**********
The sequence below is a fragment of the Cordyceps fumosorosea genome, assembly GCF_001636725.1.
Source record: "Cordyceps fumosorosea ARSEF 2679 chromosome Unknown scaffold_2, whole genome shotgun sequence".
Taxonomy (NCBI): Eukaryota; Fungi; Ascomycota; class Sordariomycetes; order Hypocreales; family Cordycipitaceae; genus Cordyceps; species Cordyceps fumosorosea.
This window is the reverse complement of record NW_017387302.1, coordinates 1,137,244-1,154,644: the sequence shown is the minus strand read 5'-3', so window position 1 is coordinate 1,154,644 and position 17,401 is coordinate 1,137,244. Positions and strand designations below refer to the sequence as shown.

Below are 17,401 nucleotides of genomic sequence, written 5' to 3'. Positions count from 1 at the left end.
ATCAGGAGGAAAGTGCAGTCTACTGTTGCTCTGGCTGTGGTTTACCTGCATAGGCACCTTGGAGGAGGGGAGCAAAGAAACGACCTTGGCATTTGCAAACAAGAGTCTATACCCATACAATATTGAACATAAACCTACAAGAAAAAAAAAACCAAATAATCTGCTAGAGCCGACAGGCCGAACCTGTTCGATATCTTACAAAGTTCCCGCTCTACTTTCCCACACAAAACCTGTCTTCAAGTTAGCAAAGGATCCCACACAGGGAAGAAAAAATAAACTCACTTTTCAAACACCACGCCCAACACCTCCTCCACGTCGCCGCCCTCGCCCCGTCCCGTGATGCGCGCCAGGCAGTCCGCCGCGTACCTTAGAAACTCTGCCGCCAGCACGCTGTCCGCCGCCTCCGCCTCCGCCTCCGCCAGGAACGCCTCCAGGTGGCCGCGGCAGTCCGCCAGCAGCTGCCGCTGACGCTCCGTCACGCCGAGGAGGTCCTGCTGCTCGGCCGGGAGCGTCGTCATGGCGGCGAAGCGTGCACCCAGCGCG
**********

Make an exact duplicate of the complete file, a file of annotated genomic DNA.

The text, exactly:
The sequence below is a fragment of the Cordyceps fumosorosea genome, assembly GCF_001636725.1.
Source record: "Cordyceps fumosorosea ARSEF 2679 chromosome Unknown scaffold_2, whole genome shotgun sequence".
Taxonomy (NCBI): Eukaryota; Fungi; Ascomycota; class Sordariomycetes; order Hypocreales; family Cordycipitaceae; genus Cordyceps; species Cordyceps fumosorosea.
This window is the reverse complement of record NW_017387302.1, coordinates 1,137,244-1,154,644: the sequence shown is the minus strand read 5'-3', so window position 1 is coordinate 1,154,644 and position 17,401 is coordinate 1,137,244. Positions and strand designations below refer to the sequence as shown.

Below are 17,401 nucleotides of genomic sequence, written 5' to 3'. Positions count from 1 at the left end.
ATCAGGAGGAAAGTGCAGTCTACTGTTGCTCTGGCTGTGGTTTACCTGCATAGGCACCTTGGAGGAGGGGAGCAAAGAAACGACCTTGGCATTTGCAAACAAGAGTCTATACCCATACAATATTGAACATAAACCTACAAGAAAAAAAAAACCAAATAATCTGCTAGAGCCGACAGGCCGAACCTGTTCGATATCTTACAAAGTTCCCGCTCTACTTTCCCACACAAAACCTGTCTTCAAGTTAGCAAAGGATCCCACACAGGGAAGAAAAAATAAACTCACTTTTCAAACACCACGCCCAACACCTCCTCCACGTCGCCGCCCTCGCCCCGTCCCGTGATGCGCGCCAGGCAGTCCGCCGCGTACCTTAGAAACTCTGCCGCCAGCACGCTGTCCGCCGCCTCCGCCTCCGCCTCCGCCAGGAACGCCTCCAGGTGGCCGCGGCAGTCCGCCAGCAGCTGCCGCTGACGCTCCGTCACGCCGAGGAGGTCCTGCTGCTCGGCCGGGAGCGTCGTCATGGCGGCGAAGCGTGCACCCAGCGCG